UK GCSE level age ~14-16, ~US grades 9-10 Biology revision notes re-edit 16/05/2023 [SEARCH]

 Body defences: 1. Cleanliness, dangers of 'unclean' situations and types of pathogens

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INDEX of biology notes on the body's defence mechanisms against infections from pathogens

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(1) Cleanliness and pathogens

(1a) Starting with a historic note on cleanliness

Be aware that our bodies provide a good environment for many microbes to live and multiply at our expense and can make us ill once they are inside our body.

Our bodies need to be capable of stopping most microbes from getting in and dealing with any microbes which do get in.

A simple example of how science works - cleanliness reduces the incidence of infection!

Appreciate the contribution of Semmelweiss in controlling the rate of patient infection to solving modern problems with the spread of infection in hospitals.

Semmelweis worked in Vienna General Hospital in the 1840s and witnessed large numbers of women dying after childbirth from a puerperal fever disease.

He thought that the staff of the hospital were spreading the disease via unwashed hands.

After instructing doctors and nurses to wash their hands in an antiseptic solution, the mortality rate was considerably reduced.

Although Semmelweis didn't realise it at the time, the antiseptic solution was killing the infecting bacteria.

Apparently, when he left the Vienna hospital, the practice of washing hands in the antiseptic solution was relaxed, and the death rates rose again!

With the advent of new strain of bacteria today, there is now an even greater need for emphasis on hospital hygiene than ever before - so, if on a hospital visit, PLEASE WASH YOUR HANDS in the antiseptic gel provided.

(1b) What types of dangers are there? Types of pathogens

Reminders

Communicable/transmissible diseases are those in which the pathogen is passed from one host to another.

A non-communicable/non-transmissible disease cannot be passed from one host to another.

Microorganisms or microbes that cause infectious disease are called pathogens.

These pathogens can only be seen under a microscope and fine details of their structure might only be seen using a powerful electron microscope.

Bacteria, viruses and fungi can be harmless or harmful

They are very beneficial e.g. in our gut, or they

may reproduce rapidly inside the body and may produce poisons (toxins) that make us feel ill.

(i) What is a bacteria?

Bacteria and certain protozoa are very small cells which can rapidly reproduce by cell division in your body making you feel ill by damaging your body's cells and producing toxins - poisons produced as a by-product of the bacteria's cell chemistry.

They can be seen under a light microscope.

Diseases such as tuberculosis, whooping cough and cholera.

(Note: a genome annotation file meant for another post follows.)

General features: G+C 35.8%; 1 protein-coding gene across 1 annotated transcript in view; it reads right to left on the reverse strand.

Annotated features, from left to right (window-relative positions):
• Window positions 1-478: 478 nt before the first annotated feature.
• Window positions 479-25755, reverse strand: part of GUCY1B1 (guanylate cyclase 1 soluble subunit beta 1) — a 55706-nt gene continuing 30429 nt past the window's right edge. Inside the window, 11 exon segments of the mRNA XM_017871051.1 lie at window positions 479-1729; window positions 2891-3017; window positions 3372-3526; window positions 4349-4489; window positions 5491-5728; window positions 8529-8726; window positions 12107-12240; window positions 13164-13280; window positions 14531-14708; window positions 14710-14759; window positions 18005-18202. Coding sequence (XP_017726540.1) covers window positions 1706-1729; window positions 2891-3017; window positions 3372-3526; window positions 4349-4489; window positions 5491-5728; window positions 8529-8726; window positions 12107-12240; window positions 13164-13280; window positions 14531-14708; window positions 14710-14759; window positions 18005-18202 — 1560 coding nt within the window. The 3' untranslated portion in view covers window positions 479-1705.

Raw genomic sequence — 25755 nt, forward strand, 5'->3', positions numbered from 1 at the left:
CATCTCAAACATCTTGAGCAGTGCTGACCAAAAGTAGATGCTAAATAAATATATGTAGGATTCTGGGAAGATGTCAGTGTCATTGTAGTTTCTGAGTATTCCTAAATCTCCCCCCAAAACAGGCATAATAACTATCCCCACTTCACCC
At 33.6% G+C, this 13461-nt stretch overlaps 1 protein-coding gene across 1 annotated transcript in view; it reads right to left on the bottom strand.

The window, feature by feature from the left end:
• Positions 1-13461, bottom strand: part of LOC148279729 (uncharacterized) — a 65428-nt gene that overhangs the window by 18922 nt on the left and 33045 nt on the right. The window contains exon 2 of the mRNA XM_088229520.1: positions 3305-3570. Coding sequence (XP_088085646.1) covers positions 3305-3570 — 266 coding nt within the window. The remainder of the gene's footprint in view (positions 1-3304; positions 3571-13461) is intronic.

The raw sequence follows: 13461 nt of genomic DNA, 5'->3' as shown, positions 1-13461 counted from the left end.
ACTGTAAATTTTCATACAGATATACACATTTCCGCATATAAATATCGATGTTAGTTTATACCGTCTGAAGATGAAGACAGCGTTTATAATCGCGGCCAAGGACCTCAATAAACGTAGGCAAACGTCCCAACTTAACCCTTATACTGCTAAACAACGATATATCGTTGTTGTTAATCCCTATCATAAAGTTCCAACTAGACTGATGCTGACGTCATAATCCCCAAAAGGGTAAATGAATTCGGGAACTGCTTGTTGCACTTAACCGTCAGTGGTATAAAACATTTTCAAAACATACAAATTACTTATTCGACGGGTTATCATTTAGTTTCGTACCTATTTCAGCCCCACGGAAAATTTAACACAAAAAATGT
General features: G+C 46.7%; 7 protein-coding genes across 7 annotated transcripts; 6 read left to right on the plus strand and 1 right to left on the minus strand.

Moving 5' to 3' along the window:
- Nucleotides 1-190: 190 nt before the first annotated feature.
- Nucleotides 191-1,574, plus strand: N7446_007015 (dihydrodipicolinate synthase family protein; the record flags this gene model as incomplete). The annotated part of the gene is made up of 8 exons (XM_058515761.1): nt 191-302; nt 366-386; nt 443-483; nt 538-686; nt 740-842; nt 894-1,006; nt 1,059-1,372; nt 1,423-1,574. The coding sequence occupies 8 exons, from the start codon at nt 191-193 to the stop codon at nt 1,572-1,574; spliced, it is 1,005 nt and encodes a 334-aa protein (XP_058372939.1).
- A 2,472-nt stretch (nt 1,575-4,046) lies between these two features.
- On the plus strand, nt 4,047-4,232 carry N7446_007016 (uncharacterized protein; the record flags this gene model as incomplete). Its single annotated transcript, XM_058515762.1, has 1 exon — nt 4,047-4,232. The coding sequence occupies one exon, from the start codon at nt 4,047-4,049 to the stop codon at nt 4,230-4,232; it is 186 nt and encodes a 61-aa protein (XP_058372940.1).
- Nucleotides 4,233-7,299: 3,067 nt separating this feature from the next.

(ii) What is a virus?

Viruses are NOT cells and much smaller than bacteria, but damage the cells in which they reproduce. Viruses replicate by invading a cell and using the cell's genetic machinery to reproduce themselves ie copies of the original virus.

The virus 'invaded' cell then bursts releasing lots of new viruses which go on to invade more healthy cells. The cell damage makes you feel ill as your body (temporarily) fights back to make as many good cells as it can to replace those destroyed by the virus.

The structure of viruses can only be studied using the power of an electron microscope.

Diseases such as flue, HIV, meningitis, pneumonia and herpes are caused by viral infections.

(iii) Fungi

Fungi can also be pathogens and includes microorganisms like yeasts and moulds (so don't eat mouldy food!).

Athletes foot and ringworm are caused by a fungus.

How do our bodies defences work to counteract pathogens?

The body has two different types of barriers to protect itself against pathogens - bacterium, virus or fungus.

Our body has physical and chemical adaptations for protecting itself against pathogens.

You may well ask, where do the pathogens come from?

They are all around us, but hopefully in very low concentration!

They can be in the air, water or in soil.

Pathogens can enter the body through an accidental cut or graze of the skin.

Bacteria and fungi can be in contaminated food and so ingested.

Bacteria and viruses, unfortunately, are readily transmitted by humans!

When we cough or sneeze we spray into the air thousands of tiny moisture droplets, which may contain pathogens like bacteria or viruses, which we inadvertently breathe in. That is why, if at all possible, you should take care to cough or sneeze into a tissue and dispose of it carefully in a bin.

Microbes will try to enter through any openings in the body.


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